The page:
Home Selling in Boston>Question Details

Tom Smith, Other/Just Looking in Boston, MA

Square Footage Question

Asked by Tom Smith, Boston, MA Thu May 29, 2008

When I bought my condo a couple of years ago, the seller's broker represented the square footage as" X square feet (as measured by owner)" or words to those effect. This square footage is about 25% greater than the square footage listed in the assessor's database for my unit. I measured it myself (the interior dimensions, including hallways, but not including closets) and came up with the same number that the seller's broker reported. Now that I am contemplating selling in the next few years I wonder if I will run into any problems if I represent/market my property in the same way it was represented to me. Can I market/list my unit having the higher sq footage? Should I get the assessor to re-measure it? Is there something I don't know about measuring sq footage that would account for a 25% difference? It's a basic residential condo unit, and all the space is heated/lived-in (i.e., no garage or basement). Did the selling broker act unethically/illegally? Thanks for the help!

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With regard to square footage, measure it yourself or better yet have the selling agent measure with you there watching and recording. For tax purposes, municipalities only count livable, heated space. Closets and hallways are included, but garages, attics, unfinished bonus rooms, and sun porches aren't. Nor, usually, are basements—though some localities include walk-out basements that are finished to the standard of the rest of the house.Because tax records aren't infallible, listing agents are supposed to measure the property themselves. But many just copy the information from tax records, and rely on boilerplate language in listing sheets and contracts that the "information is reliable but not guaranteed." Some also include space that a tax appraiser wouldn't, like a lavishly finished below-ground basement, and then use language that protects them from claims of deception, like "square footage on three levels." So before deciding how to proceed it's important to find out if the agent measured the house, what was measured and how it was done.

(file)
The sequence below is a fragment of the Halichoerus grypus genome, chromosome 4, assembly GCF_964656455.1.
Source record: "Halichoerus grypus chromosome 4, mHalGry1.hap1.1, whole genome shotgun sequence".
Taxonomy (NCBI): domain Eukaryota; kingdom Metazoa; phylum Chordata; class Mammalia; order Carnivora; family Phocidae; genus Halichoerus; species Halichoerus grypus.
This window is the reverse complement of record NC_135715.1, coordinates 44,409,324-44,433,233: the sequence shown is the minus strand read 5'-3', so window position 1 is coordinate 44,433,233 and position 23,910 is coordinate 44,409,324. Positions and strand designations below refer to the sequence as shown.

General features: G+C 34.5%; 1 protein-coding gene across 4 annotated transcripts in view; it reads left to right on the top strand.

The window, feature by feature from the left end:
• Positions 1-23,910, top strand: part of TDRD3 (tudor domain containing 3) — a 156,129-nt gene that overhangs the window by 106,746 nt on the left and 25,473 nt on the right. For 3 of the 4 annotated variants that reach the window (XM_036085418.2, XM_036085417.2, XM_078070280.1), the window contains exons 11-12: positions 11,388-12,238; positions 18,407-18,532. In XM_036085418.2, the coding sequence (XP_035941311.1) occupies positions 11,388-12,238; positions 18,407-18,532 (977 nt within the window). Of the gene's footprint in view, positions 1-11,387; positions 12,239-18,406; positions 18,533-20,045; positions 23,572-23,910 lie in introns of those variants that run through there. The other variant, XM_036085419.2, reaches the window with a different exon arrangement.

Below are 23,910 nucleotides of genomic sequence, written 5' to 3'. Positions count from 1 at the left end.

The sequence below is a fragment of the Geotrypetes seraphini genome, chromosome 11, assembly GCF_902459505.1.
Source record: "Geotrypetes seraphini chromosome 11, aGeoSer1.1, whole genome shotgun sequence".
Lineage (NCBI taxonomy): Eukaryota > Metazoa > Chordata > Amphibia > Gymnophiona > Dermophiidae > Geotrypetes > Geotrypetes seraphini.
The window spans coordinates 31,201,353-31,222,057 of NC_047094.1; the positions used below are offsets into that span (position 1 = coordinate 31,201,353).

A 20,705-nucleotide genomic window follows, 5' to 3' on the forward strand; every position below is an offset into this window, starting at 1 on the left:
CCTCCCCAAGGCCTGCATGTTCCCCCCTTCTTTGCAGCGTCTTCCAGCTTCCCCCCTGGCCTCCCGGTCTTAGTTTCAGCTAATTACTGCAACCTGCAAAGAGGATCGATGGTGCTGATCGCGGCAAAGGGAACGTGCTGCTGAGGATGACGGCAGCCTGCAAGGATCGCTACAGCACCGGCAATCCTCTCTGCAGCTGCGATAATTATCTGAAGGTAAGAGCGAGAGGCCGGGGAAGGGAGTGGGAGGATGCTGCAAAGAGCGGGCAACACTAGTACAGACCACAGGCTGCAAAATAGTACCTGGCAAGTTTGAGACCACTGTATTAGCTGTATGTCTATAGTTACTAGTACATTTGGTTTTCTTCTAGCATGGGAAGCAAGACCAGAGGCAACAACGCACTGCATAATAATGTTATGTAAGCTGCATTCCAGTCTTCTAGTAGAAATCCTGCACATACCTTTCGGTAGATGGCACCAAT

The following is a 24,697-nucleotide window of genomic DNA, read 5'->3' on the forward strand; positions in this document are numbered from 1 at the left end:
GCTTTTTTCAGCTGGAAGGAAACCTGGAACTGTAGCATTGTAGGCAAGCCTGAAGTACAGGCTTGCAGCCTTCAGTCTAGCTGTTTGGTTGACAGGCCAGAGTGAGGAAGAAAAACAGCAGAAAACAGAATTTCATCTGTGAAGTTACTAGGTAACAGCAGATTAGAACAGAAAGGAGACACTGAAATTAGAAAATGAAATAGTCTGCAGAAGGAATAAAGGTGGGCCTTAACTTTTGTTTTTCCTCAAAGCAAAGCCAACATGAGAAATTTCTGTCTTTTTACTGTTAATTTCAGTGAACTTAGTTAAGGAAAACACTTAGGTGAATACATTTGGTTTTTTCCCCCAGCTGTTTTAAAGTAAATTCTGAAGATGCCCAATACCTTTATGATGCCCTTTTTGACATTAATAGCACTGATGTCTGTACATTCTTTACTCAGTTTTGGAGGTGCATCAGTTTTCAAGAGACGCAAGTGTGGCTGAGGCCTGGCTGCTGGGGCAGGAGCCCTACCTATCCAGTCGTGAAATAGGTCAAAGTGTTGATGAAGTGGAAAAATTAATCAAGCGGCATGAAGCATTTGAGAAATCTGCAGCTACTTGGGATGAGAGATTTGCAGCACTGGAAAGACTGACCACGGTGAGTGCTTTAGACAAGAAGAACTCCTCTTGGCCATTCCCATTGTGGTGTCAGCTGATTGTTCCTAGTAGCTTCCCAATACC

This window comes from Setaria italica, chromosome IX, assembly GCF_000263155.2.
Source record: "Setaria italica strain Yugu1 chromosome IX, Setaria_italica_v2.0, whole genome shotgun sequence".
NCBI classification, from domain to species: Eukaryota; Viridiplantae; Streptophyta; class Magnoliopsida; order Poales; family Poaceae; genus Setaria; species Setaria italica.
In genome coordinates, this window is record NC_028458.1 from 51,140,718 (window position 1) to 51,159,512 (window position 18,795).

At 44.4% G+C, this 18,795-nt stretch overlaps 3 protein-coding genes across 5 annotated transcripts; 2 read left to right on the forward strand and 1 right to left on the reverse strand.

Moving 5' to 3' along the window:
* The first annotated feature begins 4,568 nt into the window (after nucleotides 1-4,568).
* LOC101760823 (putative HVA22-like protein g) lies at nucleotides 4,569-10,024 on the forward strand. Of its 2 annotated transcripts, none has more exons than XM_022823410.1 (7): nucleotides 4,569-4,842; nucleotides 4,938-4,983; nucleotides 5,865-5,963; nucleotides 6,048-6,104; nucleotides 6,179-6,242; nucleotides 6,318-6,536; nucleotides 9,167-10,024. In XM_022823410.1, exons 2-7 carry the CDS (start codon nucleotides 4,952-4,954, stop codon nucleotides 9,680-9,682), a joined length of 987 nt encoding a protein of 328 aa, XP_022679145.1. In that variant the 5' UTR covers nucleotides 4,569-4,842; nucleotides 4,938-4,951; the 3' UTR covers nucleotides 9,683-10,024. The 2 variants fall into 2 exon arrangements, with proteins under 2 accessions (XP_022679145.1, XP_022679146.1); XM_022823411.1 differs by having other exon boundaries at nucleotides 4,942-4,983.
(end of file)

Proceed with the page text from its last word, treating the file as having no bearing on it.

Web Reference: http://www.clovelake.com
0 votes Thank Flag Link Thu Nov 17, 2011
There are a couple of key issues that you need to know.
First, the county Assessor's office uses data that comes from another source. In most cases the local department of Building and Safety. The permit on file contains the square footage as noted by the builder.
Second, the Assessor's office can also opt to use a different third party, such as Data Quick. Data Quick buys the data from another party, a company that also gathers the data from primary sources.
Third, the data provided by the Assessor's office is only as good as the raw data, and those that input it. Many assessors office now use Geo-coding for lot size, purchasing the data from sources that help create maps and GPS mapping systems.

To sum up, is is common to have descrepancies in lot size the building living area. In most real estate literature or website the Realtor cites the source of the data. In most risk management seminars Realtors are urged to have buyers verify with a competent third party the lot size or living area if they have a concern.